No new occupant found for desolate Henryton Center Schaefer, officials tour site, find it too big, decrepit

January 26, 1993|By Mary Gail Hare | Mary Gail Hare,Staff Writer

Gov. William Donald Schaefer and about 20 state officials traipsed through falling plaster at the Henryton Center in Marriottsville yesterday and all but decided they couldn't do much with it.

The officials planned to review their findings, but most agreed that little could be done with the 18-building facility, which has been vacant since 1984.

The governor said he may look to the private sector for ideas.

In many windowless rooms and hallways, the group fumbled in the dark with only narrow beams from a few flashlights to light their way.

Mr. Schaefer scheduled the tour with nine department heads to see what, if anything, the state could do with the 18-building facility, which has been vacant since 1984.

"This is a perfect example of what happens when buildings are not maintained," he said. "It is so sad to see these buildings sit year after year."

Some buildings date to 1923, when Henryton opened as a hospital for tubercular patients. It was altered for the developmentally disabled in 1962. Its patient load was down to about 100 when it closed in 1984.

"After it closed, we winterized everything and have maintained the grounds on a 24-hour basis," said Glenn Jaeger, administrative officer at Springfield Hospital Center in Sykesville.

The maintenance does not go much beyond the prevention of vandalism, he said.

Robert L. Walker, secretary of agriculture, said "it was a shame" to see empty buildings on the "beautiful" 70-acre site.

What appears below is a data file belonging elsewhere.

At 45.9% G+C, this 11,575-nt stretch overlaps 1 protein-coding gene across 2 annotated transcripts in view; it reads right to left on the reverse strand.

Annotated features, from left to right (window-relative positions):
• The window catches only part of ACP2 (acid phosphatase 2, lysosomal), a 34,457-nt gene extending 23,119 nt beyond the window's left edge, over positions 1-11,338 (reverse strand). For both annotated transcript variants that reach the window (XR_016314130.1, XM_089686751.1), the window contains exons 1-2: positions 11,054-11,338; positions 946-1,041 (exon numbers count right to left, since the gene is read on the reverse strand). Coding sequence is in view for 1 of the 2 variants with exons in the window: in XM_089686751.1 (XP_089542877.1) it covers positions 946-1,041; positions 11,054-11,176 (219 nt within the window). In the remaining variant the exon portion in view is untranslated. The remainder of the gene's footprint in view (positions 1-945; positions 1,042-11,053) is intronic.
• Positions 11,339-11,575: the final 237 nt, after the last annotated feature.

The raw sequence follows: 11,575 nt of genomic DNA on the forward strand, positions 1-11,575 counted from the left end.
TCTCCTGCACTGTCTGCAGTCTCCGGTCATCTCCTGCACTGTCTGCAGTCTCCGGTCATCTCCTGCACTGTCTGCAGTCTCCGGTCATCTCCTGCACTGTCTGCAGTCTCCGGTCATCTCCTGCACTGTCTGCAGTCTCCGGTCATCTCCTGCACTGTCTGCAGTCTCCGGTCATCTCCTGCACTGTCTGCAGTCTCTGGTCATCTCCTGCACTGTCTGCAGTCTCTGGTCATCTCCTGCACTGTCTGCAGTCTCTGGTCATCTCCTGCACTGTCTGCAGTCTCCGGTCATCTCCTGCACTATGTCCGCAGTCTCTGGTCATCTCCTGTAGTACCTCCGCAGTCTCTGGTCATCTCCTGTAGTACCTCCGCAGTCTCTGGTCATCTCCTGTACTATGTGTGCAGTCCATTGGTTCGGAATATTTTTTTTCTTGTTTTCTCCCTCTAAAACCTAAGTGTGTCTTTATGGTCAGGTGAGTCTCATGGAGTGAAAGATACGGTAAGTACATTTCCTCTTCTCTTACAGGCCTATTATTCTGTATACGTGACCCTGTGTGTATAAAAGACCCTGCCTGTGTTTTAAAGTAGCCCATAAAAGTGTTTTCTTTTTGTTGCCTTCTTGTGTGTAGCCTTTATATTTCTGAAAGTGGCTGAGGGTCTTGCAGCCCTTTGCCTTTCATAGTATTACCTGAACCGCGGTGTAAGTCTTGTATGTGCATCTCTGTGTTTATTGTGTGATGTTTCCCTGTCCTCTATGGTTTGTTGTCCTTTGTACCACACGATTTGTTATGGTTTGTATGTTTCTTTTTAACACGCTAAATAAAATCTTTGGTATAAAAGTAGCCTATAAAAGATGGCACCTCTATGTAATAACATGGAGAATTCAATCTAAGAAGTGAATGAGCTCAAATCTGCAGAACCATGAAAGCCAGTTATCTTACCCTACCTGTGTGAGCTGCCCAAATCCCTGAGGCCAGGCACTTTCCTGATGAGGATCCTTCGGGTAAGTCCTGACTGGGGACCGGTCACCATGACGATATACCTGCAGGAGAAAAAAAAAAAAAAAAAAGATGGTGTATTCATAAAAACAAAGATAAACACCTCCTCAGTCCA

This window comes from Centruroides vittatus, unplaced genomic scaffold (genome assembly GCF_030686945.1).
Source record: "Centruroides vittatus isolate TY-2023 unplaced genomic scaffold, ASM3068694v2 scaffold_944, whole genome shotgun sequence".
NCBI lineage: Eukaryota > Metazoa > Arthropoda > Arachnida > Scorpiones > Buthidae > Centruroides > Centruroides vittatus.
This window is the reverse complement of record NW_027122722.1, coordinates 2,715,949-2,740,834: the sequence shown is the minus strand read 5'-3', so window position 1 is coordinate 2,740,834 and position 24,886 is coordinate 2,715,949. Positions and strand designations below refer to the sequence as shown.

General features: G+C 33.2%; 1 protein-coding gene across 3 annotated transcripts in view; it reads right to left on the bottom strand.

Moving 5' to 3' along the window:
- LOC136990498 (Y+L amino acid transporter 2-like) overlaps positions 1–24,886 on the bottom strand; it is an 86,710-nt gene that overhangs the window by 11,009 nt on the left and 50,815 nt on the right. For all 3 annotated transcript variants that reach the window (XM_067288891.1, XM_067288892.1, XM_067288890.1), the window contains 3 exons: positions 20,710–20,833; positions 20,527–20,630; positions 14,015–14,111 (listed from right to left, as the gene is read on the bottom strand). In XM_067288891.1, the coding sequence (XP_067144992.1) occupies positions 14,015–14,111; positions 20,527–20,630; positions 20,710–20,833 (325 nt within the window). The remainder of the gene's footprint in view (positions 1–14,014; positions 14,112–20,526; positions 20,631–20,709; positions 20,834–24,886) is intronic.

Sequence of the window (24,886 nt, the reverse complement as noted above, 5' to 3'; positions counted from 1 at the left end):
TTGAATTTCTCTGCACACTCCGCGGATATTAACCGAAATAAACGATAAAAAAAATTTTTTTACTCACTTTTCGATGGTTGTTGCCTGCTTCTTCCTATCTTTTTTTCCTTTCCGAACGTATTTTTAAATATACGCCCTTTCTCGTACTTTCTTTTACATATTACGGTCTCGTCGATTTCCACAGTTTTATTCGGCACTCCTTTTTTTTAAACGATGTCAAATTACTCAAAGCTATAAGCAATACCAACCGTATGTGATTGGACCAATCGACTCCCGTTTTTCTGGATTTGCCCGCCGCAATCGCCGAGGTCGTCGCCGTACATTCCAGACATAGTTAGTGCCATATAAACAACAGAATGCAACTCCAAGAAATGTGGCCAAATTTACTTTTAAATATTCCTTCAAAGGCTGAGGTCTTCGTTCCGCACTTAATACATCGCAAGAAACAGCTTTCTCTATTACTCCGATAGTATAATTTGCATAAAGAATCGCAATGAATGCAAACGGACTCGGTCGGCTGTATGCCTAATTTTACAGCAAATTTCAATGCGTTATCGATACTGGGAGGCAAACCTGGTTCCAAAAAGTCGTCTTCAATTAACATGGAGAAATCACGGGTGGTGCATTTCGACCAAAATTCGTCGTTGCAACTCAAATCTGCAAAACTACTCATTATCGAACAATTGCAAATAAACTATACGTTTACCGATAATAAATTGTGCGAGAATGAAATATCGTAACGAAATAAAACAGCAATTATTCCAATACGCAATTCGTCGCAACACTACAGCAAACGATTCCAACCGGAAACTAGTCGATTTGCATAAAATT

"The governor asked all the different agencies to take a look and see what could be done, even partially," said Mr. Walker.

"Could you use this building?" the governor asked several departmental secretaries. Most shook their heads and replied "too big" or "too much money to renovate."

After an hour canvassing three of the largest buildings, the governor said he was not surprised when he could find no takers for the 228,000 square feet of space.

"There isn't any state agency that could take all of these buildings," said the governor. "It is hard to get purposes for these buildings. They are so massive."

Taxpayers' demands to downsize also influence any decision, he said.

"We immediately think of the budget," he said. "Where would we get the dollars?"

Mr. Schaefer said he knew his staff felt the same. Each department is faced with tightened budgets and a demand for increased services.

Although Mary Ann Saar, secretary of the department of juvenile services, needs a detention facility immediately, she too ruled out Henryton. Ms. Saar has proposed renovating a building at Springfield Hospital Center into a 74-bed detention center for youths awaiting disposition of their cases.

"We must be close to courts, and this place is too far out and just too big," she said.

Nelson Sabatini, secretary of the Department of Health and Mental Hygiene, said the cost of heating the facility would be prohibitive.

Henryton's central power plant is beyond repair, said Mr. Jaeger: "The underground lines for heat and hot water are in bad shape. All utilities would have to be upgraded. There is no handicap access, and we couldn't meet safety codes."

Nearly all the buildings also have asbestos problems, said Frank Bolton of the general services office.

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